NEW YORK - Mayor Bill de Blasio says the city's contact tracing team is ready to track down people who may have been exposed to the coronavirus.

At his daily briefing Tuesday, the mayor said more than 1,700 tracers have been hired to take on the task of contacting friends, family, and anyone else who may have been near someone who recently contracted the virus.

Nearly half of the tracers live in the neighborhoods that have been hit hardest by COVID-19.

The Health + Hospitals official leading this program says the city is looking out for more than someone's physical well-being.

"When you're on the phone with a tracer, in New York City we want to make sure you're okay at home. So we're going to ask you, 'Do you need help with utilities food, medications, and if so, if you could stay at home to self-separate from your family members to keep them safe?' We're going to help you with everything else to make sure you're successful," said Dr. Ted Long, VP of Ambulatory Care, NYC Health + Hospitals.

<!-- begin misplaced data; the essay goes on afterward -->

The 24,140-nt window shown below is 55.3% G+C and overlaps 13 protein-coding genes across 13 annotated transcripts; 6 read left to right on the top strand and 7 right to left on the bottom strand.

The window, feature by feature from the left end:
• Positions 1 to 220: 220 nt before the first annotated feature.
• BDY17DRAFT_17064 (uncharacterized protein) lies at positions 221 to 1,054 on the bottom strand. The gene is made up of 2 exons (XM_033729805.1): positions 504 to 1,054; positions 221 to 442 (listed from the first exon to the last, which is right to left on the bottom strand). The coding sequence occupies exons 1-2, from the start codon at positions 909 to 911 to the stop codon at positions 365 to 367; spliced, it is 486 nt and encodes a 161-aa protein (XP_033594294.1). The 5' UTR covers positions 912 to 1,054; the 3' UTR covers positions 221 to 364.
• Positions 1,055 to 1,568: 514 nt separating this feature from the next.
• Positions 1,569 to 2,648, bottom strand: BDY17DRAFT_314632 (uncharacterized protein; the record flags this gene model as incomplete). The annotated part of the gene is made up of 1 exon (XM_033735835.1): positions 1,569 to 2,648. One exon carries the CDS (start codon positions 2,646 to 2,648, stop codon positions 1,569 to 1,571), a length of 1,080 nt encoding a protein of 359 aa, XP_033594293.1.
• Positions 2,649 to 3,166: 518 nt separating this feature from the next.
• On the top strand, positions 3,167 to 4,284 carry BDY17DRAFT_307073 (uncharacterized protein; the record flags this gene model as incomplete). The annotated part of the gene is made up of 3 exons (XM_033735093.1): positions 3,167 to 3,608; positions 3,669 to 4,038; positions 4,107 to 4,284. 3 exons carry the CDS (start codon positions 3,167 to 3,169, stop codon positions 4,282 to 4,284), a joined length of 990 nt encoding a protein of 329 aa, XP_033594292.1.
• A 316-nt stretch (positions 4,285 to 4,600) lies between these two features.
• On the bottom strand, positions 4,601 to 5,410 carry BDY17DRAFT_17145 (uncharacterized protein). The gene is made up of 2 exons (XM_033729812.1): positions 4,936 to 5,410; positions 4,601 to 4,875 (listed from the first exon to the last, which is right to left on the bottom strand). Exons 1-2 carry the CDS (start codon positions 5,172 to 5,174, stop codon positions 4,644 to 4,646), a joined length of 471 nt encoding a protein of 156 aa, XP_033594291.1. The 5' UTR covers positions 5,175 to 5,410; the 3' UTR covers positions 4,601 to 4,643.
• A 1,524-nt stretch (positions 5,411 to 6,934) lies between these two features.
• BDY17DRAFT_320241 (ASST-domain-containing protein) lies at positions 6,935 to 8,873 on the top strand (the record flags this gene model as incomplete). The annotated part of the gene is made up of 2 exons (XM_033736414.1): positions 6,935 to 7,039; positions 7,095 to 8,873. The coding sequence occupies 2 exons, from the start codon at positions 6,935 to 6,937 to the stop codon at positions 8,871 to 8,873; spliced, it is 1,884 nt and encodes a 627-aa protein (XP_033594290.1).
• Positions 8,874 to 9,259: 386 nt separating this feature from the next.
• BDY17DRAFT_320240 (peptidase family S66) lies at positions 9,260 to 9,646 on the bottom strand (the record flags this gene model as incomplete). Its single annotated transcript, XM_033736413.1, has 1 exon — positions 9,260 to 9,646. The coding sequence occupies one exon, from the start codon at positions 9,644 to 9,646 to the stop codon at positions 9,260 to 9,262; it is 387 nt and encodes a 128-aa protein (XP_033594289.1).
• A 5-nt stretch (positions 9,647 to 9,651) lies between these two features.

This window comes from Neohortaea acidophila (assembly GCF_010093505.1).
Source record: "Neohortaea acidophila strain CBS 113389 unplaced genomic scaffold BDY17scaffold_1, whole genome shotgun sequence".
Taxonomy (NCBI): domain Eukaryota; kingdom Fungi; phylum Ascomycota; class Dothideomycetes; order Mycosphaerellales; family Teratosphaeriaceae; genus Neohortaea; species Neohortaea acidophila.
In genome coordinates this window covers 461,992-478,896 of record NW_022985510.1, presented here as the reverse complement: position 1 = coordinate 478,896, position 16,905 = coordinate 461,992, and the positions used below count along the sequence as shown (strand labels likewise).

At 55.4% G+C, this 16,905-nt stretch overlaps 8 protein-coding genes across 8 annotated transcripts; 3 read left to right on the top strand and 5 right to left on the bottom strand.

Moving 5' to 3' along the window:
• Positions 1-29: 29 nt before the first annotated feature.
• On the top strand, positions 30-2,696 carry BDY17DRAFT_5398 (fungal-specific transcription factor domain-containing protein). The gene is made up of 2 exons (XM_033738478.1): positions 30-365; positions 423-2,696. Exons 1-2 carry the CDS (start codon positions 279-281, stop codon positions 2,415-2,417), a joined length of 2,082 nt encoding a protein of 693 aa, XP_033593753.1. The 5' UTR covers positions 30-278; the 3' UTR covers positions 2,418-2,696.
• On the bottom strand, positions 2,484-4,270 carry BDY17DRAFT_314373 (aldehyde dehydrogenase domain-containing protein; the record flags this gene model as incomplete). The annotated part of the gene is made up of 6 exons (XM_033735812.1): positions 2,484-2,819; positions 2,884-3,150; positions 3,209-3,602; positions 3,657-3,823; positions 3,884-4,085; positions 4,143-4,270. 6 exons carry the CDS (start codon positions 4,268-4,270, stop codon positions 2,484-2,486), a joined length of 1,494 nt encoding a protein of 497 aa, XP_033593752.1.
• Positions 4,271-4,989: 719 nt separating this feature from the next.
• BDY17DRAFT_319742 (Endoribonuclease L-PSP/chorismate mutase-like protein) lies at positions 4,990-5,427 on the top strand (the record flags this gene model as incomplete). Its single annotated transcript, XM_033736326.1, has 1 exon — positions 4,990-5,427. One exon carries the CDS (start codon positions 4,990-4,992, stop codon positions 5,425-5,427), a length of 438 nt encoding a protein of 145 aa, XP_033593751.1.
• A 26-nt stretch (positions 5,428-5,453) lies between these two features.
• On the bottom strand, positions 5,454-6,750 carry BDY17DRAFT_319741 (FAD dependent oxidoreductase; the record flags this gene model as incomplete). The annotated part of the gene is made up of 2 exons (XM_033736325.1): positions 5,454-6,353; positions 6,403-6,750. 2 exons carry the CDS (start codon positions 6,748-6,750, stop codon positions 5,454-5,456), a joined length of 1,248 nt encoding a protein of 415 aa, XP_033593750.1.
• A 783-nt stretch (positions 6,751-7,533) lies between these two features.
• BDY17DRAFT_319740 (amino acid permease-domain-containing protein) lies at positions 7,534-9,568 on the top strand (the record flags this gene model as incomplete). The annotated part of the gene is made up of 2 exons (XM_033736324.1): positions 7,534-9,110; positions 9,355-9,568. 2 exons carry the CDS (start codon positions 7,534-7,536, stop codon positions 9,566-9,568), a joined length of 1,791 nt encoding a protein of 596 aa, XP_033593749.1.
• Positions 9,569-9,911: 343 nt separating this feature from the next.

The mayor said the tracing teams speak multiple languages, including Spanish.

Training for contact tracers are scheduled to be complete by June 1.

The current goal for phase one of reopening the city is the first or second week of June.